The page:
Abstracts ppt 2/2020 – Små børns udvikling – voksnes ansvar
Early prevention initiatives as a focus area for PPR
By Henning Strand
In 2018, the municipalities’ National Association and Danish Psychological Associa- tion concluded a study of the practice of PPR psychologists in six Danish municipal- ities . This article is based on some of the issues in the study dealing with the tasks of PPR psychologists, dilemmas and current practices in relation to prevention, ear- ly intervention and development aid for toddlers . The study shows that it is difficult to implement an early intervention in the municipalities, even though it is political- ly adopted and backed by employees . The study also shows that conflicts often arise at multi-disciplinary meetings, because some meeting participants want to main- tain an individual perspective on children in difficulty, while others want to under- stand the child’s reasons for reacting, as they do, in response to the difficulties they encounters in everyday life .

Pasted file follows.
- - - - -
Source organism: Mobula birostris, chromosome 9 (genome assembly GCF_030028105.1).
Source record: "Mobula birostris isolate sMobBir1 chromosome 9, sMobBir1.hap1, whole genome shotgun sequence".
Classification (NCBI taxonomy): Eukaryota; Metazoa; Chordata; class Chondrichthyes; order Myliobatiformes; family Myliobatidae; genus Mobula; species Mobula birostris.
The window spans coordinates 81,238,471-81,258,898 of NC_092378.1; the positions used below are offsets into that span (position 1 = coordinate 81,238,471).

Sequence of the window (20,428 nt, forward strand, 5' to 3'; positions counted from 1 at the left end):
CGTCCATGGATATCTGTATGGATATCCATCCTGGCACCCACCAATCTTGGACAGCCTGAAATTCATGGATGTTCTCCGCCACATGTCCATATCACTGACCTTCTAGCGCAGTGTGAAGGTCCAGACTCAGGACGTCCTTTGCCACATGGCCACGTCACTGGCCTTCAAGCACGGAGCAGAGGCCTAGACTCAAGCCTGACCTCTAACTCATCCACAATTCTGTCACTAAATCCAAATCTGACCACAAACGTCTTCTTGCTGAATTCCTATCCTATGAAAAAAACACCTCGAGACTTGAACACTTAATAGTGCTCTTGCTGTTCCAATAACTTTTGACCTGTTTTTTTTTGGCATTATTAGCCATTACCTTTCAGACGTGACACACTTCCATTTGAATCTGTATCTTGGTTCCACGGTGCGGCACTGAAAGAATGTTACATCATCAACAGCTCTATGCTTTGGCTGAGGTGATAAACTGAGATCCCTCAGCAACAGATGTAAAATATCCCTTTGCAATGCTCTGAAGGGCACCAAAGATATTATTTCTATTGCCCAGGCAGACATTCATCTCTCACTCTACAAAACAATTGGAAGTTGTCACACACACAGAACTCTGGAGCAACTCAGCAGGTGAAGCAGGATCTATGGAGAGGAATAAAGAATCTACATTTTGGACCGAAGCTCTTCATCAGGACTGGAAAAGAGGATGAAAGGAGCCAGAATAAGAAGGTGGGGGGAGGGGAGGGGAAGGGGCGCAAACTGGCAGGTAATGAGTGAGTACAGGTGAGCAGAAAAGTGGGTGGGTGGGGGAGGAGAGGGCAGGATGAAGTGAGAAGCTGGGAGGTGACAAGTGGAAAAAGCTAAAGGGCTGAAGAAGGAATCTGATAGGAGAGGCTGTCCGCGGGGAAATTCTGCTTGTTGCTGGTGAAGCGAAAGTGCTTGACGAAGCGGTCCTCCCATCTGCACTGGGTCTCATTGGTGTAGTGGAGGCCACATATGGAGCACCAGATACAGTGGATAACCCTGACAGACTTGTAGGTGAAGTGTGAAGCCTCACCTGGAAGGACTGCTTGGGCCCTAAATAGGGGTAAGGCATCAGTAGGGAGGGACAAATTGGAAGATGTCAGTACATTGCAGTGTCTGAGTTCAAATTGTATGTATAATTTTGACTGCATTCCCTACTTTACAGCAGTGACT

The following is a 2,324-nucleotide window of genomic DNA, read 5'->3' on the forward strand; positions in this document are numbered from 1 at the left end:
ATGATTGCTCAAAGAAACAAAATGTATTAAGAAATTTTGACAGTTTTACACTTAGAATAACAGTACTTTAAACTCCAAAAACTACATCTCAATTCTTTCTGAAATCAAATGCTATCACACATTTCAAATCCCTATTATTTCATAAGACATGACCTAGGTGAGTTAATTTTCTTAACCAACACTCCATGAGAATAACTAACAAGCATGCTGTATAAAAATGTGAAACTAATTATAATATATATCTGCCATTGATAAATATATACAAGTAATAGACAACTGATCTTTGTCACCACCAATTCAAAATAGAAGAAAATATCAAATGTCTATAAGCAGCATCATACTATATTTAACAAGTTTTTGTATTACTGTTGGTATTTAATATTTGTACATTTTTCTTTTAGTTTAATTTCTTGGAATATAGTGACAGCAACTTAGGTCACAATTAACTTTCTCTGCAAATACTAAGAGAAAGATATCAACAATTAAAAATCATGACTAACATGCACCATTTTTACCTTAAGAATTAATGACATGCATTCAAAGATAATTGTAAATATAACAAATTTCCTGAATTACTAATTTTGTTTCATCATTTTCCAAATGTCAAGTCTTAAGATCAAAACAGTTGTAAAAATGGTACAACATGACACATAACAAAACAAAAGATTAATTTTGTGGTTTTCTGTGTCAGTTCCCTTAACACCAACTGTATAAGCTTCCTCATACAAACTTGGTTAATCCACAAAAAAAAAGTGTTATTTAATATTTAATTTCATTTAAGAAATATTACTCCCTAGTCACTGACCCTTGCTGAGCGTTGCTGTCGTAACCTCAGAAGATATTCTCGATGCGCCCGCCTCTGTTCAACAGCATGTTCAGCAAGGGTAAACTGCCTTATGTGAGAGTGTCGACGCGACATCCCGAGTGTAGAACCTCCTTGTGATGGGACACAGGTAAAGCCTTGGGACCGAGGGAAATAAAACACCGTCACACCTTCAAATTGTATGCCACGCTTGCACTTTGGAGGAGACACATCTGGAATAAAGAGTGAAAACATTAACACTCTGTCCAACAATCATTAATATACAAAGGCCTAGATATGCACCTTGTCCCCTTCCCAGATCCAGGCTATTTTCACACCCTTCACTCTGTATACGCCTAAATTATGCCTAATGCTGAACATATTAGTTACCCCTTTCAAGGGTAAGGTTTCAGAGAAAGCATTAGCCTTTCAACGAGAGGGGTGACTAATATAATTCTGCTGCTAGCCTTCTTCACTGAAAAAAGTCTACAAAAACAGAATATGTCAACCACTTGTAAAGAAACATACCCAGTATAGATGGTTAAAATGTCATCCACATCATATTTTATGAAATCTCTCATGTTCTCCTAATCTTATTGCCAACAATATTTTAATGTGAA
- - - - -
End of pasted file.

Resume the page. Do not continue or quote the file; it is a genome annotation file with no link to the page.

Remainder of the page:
The art of integrating theory and practice when working with children’s development
By Gitte Jørgensen
The article describes practice in a treatment center for children with severe attach- ment disorders . Systemic theory, the developmental theory of Daniel Stern as well as Neuroaffective developmental psychology are theoretical references . Play and Theraplay® are methods used to ensure the experience of a childhood despite grow- ing up in a professional setting . It is in the hands-on, day to day focus on significant moments, predictable structure and a playful and caring attitude, the knowledge of developmental traumas comes into practice . This is a describtion of some of the ways we are working to assist the children developing emotional and social skills.